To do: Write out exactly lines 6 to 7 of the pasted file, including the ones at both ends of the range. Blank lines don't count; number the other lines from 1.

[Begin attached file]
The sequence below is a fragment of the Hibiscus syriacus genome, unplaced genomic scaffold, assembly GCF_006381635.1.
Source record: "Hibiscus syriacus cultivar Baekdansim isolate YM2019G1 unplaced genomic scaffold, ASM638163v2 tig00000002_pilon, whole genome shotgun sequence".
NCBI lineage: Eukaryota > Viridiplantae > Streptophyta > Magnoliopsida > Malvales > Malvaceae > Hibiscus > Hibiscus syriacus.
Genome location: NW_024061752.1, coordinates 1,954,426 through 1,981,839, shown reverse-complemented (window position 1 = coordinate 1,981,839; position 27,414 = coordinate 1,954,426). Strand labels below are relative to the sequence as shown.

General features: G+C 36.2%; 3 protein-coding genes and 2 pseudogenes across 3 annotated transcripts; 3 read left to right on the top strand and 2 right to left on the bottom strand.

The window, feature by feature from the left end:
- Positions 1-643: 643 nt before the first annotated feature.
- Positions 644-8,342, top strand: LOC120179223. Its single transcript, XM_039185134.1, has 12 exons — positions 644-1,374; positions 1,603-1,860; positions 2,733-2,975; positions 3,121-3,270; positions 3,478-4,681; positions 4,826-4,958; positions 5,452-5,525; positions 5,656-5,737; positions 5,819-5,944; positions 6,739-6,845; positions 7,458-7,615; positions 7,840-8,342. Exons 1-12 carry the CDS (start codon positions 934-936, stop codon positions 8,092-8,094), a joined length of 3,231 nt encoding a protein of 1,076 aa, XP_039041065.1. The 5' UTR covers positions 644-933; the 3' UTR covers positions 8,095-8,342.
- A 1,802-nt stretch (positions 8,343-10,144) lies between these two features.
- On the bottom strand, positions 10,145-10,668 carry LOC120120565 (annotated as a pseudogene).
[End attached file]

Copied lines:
The window, feature by feature from the left end:
- Positions 1-643: 643 nt before the first annotated feature.